Myths and misconceptions
In ARFID, a person may experience food disturbances to the point that they do not meet their appropriate nutritional and/or energy needs. In simple terms, the person is not getting a wholesome diet due to the complications of ARFID and because it forces them to have a very limited interaction with food.
A person may feel unable to eat with other people. They may prefer to avoid new foods with intense textures, tastes or smells, opting instead to stay with foods they know well. This can make trying new foods challenging. Others may not feel hungry often, or feel full quickly.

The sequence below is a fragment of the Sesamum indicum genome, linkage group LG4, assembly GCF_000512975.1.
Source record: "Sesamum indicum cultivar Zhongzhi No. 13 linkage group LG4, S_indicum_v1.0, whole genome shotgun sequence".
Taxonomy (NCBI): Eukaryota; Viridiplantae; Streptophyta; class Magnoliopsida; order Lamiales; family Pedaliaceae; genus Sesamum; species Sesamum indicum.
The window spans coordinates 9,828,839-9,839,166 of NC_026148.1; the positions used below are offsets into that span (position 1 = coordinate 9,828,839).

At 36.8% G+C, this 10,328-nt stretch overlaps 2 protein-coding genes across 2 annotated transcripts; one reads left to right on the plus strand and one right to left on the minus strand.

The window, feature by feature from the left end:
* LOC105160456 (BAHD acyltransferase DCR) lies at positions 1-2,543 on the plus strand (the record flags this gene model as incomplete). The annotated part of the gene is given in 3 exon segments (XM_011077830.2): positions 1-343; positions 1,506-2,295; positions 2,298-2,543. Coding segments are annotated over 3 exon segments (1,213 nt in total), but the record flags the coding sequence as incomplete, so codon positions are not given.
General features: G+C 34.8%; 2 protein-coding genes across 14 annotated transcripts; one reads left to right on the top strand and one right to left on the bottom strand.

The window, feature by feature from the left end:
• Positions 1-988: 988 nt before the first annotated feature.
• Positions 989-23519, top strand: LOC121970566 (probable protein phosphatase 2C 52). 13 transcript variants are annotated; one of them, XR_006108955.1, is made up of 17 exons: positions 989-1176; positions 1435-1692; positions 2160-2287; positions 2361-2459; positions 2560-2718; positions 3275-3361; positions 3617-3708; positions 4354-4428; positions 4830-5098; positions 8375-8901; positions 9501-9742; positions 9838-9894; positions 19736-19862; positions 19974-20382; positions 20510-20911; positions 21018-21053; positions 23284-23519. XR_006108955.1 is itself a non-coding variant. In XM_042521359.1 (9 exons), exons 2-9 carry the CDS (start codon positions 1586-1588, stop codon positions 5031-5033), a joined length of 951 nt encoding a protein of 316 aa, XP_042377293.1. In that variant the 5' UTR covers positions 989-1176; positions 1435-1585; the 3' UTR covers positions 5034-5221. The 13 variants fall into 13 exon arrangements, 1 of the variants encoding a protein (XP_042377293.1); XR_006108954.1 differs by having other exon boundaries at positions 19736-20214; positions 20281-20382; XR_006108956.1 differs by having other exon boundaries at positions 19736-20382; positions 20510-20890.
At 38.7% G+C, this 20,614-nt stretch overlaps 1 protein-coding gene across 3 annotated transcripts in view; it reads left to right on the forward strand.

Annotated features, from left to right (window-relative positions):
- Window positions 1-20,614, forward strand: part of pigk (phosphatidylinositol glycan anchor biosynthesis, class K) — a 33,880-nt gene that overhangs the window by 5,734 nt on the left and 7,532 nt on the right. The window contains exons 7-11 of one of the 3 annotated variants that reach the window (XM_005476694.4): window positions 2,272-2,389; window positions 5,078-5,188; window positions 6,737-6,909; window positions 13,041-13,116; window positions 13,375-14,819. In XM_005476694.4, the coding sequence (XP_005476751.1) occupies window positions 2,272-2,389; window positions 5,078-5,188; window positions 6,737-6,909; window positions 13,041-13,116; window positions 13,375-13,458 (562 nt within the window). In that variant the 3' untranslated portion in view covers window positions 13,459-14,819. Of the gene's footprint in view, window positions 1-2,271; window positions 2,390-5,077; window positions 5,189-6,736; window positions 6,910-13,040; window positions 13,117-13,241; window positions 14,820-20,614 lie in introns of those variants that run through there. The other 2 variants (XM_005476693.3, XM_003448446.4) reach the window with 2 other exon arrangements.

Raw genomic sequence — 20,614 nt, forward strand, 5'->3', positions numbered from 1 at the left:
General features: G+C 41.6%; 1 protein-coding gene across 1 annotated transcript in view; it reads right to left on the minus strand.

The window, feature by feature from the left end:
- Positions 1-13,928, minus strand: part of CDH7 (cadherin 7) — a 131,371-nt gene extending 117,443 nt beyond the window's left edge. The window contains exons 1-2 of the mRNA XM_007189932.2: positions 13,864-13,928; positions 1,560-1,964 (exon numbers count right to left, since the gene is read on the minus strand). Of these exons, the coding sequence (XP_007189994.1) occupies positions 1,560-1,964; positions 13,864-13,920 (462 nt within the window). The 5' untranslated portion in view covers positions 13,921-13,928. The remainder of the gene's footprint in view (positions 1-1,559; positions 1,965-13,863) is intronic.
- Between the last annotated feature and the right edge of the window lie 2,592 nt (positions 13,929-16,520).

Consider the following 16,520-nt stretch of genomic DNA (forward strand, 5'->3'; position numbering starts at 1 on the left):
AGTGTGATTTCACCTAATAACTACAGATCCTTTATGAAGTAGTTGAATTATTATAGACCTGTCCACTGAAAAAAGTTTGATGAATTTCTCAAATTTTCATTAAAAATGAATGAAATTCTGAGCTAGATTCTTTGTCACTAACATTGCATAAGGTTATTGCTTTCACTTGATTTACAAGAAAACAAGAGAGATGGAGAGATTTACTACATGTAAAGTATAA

Avoidance, once established, can become longstanding and hard to change. The more a person avoids eating, the scarier it becomes.
Underlying biological factors such as a flavour preferences are partly genetic and can influence food choice.
ARFID may occur during childhood, but it can also develop in adults.
People who are autistic or who have neurodevelopmental issues may experience ARFID.
There are three primary components to ARFID:
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